The sport of Mixed Martial Arts is undergoing a tremendous rise in popularity. This rise forces us to consider its place in modern society and the values attached to it.
Mixed Martial Arts is one of the most destructive sports known to man and until recently was banned from the city of New York. Its opponents have labelled it ‘immoral’ and ‘barbaric.’ Arizona Senator John McCain famously stated that it was nothing more than “human cockfighting.” Yet, despite the apparent repugnance, mixed martial arts has become the fastest growing sport in the world.
Combat is an ancient art that existed primarily for the purposes of war. Over time it has taken on a more recreational role as weapons and technology rendered hand to hand largely absolute. It has since evolved into a multi-billion dollar sports industry, with its greatest and most commonly known champion being the Ultimate Fighting Championship (UFC).
The UFC was conceived to answer the age-old question of which martial art would reign supreme. It started off with very few rules and was guided by the raw urge to find out who was the strongest. It was only after it was bought by the Fertitta brothers that the sport cleaned up and became the razzle-dazzle show it is today. Its rapid rise poses important questions for modern society. What is this sport’s place in society? How do we reconcile its violent nature with today’s world?
Staged in an enclosed cage the shape of an octagon, the sport is a battle for dominance between two men. It starts off with the stare and usually finishes with blood. Every fighter stands alone, and each one has dedicated their life to perfecting their technique. Most fighters suffer horrendous injuries at some point during their career. A Canadian study suggests that fighters succumb to traumatic brain injury in a third of professional rounds. This has led to calls to criminalize the sport, both France and Norway have banned the sport completely. Many perceive it as uncivil and far too dangerous. However, few feel similarly about American football, which also has high rates of injury.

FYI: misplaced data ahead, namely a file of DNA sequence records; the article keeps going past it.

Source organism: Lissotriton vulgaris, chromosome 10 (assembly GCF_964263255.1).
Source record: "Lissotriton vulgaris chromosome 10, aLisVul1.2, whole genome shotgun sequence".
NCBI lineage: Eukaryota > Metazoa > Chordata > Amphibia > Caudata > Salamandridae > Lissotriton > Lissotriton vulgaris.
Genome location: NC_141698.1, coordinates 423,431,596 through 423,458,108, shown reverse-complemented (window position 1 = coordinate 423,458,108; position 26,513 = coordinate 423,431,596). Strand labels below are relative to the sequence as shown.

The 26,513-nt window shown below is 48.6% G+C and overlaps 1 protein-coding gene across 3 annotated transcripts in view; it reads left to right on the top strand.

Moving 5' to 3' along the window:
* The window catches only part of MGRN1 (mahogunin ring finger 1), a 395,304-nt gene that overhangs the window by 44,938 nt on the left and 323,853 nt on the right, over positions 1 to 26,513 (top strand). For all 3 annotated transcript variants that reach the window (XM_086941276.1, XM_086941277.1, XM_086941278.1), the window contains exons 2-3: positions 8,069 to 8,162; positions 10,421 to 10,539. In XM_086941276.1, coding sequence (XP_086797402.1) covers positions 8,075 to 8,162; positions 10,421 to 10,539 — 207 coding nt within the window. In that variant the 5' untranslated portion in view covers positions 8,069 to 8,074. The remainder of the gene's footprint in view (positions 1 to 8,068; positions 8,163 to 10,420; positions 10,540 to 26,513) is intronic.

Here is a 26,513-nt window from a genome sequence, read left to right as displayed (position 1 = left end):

Fighting and violence have always existed as part of human life. Every child has dreamed of becoming the strongest. It is one of the most natural urges to want to fight, our primal physiological instinct being the fight or flight response. For a long period of history this urge was integrated as a custom through the tradition of dueling. Dueling lasted as late as the 19th century and was an extremely popular way of resolving conflict among the upper class. However, over time we have come to demonize it and have sought to eradicate it by calling it inhumane. Yet, the rise of MMA demonstrates that many people still have a strong urge to fight and to witness fighting, revealing that fighting remains part of the fabric of our lives. As we turn ourselves away from nature and seek solace in technology, opting for the comfort of our phones and digital life, we abandon our senses and the animal in each of us. It is for this reason that cage fighting becomes so alluring to us, because it speaks to our senses and talks of a distant past, it murmurs of who we once were and wakes the ape that lingers in our blood. White Fang, the classic novel by Jack London, the dog who feels like a wolf, is the story of us all, teaching us that “one cannot violate the promptings of one’s nature without having that nature recoil upon itself.” While many other sports attempt to distance and cover up injury risks, such as when the NFL was accused by a congressional report of pulling funding on concussion research, MMA accepts the risks that it places on its participants. MMA acknowledges the danger of the sport and embraces its primordial purity. In this truth, spectators find something real and raw.
Dana White, the CEO of the UFC, once stated that if “you put two guys in the octagon and have them fight, that crosses language barriers, ethnic barriers, everything.” What we should see and take notice of is not the oozing brutality but the pummeling of boundaries. Its skeptics only see the surface and refuse to take a closer look, but MMA is a modern sport. It is a sport which is part of our shared humanity—it is our story. And, like any good story, it is marked by a few scars.